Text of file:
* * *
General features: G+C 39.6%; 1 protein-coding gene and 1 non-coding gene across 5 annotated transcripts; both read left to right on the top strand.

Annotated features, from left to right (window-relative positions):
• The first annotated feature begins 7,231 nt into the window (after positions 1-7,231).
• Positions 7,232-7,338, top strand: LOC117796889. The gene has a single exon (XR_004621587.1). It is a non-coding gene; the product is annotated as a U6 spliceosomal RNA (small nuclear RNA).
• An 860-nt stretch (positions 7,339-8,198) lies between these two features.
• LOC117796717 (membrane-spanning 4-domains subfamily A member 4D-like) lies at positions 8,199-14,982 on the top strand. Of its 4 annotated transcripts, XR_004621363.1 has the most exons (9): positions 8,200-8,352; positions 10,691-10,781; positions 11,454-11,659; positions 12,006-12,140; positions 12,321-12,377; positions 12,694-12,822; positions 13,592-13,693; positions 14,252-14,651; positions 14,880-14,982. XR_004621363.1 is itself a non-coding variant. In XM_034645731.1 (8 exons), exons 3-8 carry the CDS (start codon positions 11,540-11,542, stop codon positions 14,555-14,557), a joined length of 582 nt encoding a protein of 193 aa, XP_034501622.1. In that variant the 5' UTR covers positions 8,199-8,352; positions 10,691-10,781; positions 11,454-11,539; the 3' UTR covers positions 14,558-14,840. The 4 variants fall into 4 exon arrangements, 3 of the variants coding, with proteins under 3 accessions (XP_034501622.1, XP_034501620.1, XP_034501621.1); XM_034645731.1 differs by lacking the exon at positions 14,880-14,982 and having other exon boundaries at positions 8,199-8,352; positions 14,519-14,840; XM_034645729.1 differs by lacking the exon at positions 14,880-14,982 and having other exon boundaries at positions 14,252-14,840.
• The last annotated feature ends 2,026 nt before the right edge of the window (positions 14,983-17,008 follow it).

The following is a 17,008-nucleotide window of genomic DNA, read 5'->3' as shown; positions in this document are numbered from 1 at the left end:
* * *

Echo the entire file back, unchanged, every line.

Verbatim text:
General features: G+C 39.6%; 1 protein-coding gene and 1 non-coding gene across 5 annotated transcripts; both read left to right on the top strand.

Annotated features, from left to right (window-relative positions):
• The first annotated feature begins 7,231 nt into the window (after positions 1-7,231).
• Positions 7,232-7,338, top strand: LOC117796889. The gene has a single exon (XR_004621587.1). It is a non-coding gene; the product is annotated as a U6 spliceosomal RNA (small nuclear RNA).
• An 860-nt stretch (positions 7,339-8,198) lies between these two features.
• LOC117796717 (membrane-spanning 4-domains subfamily A member 4D-like) lies at positions 8,199-14,982 on the top strand. Of its 4 annotated transcripts, XR_004621363.1 has the most exons (9): positions 8,200-8,352; positions 10,691-10,781; positions 11,454-11,659; positions 12,006-12,140; positions 12,321-12,377; positions 12,694-12,822; positions 13,592-13,693; positions 14,252-14,651; positions 14,880-14,982. XR_004621363.1 is itself a non-coding variant. In XM_034645731.1 (8 exons), exons 3-8 carry the CDS (start codon positions 11,540-11,542, stop codon positions 14,555-14,557), a joined length of 582 nt encoding a protein of 193 aa, XP_034501622.1. In that variant the 5' UTR covers positions 8,199-8,352; positions 10,691-10,781; positions 11,454-11,539; the 3' UTR covers positions 14,558-14,840. The 4 variants fall into 4 exon arrangements, 3 of the variants coding, with proteins under 3 accessions (XP_034501622.1, XP_034501620.1, XP_034501621.1); XM_034645731.1 differs by lacking the exon at positions 14,880-14,982 and having other exon boundaries at positions 8,199-8,352; positions 14,519-14,840; XM_034645729.1 differs by lacking the exon at positions 14,880-14,982 and having other exon boundaries at positions 14,252-14,840.
• The last annotated feature ends 2,026 nt before the right edge of the window (positions 14,983-17,008 follow it).

The following is a 17,008-nucleotide window of genomic DNA, read 5'->3' as shown; positions in this document are numbered from 1 at the left end: